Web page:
One of the most crucial elements to consider when building your online store is product's pricing.

The price of your products is one of the elements that will make or break your online venture, and mistakes in your pricing strategy can be costly.

You don’t want to price your items so high that you scare away customers, but you don’t want to go so low that your profit margin is suffering.

Here are four different pricing strategies that you can employ to build an online store.

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Direct and Indirect Costs

Before considering which pricing strategy you want to employ, you need to stay aware of your direct and indirect costs involved in sourcing your items. It’s hard to price an item accurately without knowing exactly how much it costs you. This amount isn’t just the price you paid for the item itself, but you also have to factor in packaging costs, the cost to ship it to your location, a portion of your overhead costs, and any professional services you enlisted to get the product ready for sale, such as photographers or content writers.

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Use the Market

There are very few niches of online stores that have absolutely no competitors. You can use the market to help you with your pricing strategy to build an online store. Check out the competition's websites. You can see how much they are selling their comparable products for, and in some cases, see how well their products are selling. Some sites may list how many items have sold while others may just have a number of reviews.

Once you’ve done your research on their pricing, you can decide whether you want to match their prices or try to beat them. Just be sure that you’re keeping in mind all of your costs, direct and indirect, when employing this strategy along with your item’s quality. You may be able to match or price higher if you know your condition is better or match or go lower if you can source your products at a price that makes it feasible.

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Cost-Plus Pricing

Unlike using the market, in cost-plus pricing, you’re looking internally for your prices. You’ll determine your break-even point for how much you need to sell the particular product at a minimum to make your direct and indirect costs back. After you’ve determined that amount, you can then add in your markup for the amount of profit you can make on that particular item. You can add in a particular percentage for all of your inventory or mark them up individually. You may find that some prices may seem too high, so you may need to either find ways to reduce your cost or lower the markup on the item.  There are many online product price calculators to help you with this task.

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Offering Bundles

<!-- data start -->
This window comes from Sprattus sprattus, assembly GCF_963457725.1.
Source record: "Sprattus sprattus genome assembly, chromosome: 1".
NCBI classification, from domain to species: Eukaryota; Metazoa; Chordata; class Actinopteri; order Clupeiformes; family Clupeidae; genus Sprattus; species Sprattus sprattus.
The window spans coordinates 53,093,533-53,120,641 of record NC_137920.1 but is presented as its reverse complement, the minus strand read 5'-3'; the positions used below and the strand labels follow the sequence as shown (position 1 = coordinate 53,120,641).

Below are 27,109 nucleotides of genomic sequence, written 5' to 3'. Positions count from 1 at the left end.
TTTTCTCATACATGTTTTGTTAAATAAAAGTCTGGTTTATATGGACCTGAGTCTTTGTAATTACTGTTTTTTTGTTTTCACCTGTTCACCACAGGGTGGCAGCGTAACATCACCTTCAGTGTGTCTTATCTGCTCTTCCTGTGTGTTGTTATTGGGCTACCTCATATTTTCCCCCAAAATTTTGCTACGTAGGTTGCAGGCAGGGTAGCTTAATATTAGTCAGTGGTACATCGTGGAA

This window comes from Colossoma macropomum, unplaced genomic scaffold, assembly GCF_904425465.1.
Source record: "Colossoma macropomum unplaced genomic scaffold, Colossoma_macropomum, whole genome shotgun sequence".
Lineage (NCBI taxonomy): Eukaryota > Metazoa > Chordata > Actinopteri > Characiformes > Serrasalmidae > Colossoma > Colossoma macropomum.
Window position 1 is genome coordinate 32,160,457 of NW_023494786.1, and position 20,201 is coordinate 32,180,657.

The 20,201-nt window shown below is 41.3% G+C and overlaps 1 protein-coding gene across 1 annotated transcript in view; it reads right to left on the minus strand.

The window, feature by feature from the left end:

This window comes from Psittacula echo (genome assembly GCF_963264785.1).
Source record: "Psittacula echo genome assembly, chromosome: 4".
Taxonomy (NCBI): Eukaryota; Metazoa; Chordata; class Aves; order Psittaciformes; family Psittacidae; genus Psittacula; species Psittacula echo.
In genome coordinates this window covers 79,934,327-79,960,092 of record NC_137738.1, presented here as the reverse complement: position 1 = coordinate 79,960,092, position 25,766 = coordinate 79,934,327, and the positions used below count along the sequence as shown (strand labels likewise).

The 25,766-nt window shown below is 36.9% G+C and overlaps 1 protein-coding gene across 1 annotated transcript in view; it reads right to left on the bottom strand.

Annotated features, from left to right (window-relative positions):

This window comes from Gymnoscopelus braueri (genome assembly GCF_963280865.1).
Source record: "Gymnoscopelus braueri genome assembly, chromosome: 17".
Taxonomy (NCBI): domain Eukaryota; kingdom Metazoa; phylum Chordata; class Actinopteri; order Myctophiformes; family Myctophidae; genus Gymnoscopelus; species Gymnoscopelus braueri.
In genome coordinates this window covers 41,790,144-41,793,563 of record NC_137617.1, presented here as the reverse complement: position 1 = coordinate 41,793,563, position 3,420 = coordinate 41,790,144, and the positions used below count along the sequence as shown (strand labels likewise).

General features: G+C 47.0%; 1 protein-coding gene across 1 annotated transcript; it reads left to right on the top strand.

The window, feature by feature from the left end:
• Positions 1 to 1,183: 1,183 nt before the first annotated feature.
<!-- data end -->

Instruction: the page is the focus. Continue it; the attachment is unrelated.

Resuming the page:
Another price strategy that you may want to consider during your online store building is offering bundles. This often allows you to sell more inventory and gives customers a chance to get the items they want at a lower price. This can help to increase the value of the items for the buyer because they can feel as though they are getting a deal. Often, it’s beneficial to put a high-value piece together with lower value items to allow for the high-value part to make up for any losses on the lower value portion of the bundle. This strategy can be a good way to introduce people to your products by creating an introduction bundle that has a variety of items. Some retailers produce trial sizes of their products that they bundle to entice buyers. This can be beneficial if your products come in different scents, colors, or formulations.

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Adding Psychology to the Mix

The study of the human mind and behavior is beneficial as a price strategy for when you build an online store. Consumers want a good bargain, and often, a small trick can make something seem more affordable. Use nines in your price. Say your most expensive items are several hundred dollars. You can make your 500 dollar diamond ring seem more reasonable by making it 499 dollars. This one dollar difference may not seem like a lot to you when it comes to the profit margin, but the psychology of consumer behavior makes it look like a better deal. Psychologists have determined that many consumers are more focused on what the first number is compared to how the number ends. 400 sounds much better than 500 even if it’s so close to 500. The same is true with prices like 9.99 compared to 10 or 59 compared to 60.     

Just because you choose a particular pricing strategy or price when you first build an online store doesn’t mean that you have to stick with it. If your rates aren’t working, you can change them up to make them work for you. 

You can use a few different pricing strategies to come to your prices. You may find that a little testing and experimentation can go a long way towards fully scoping out what your market can bear.


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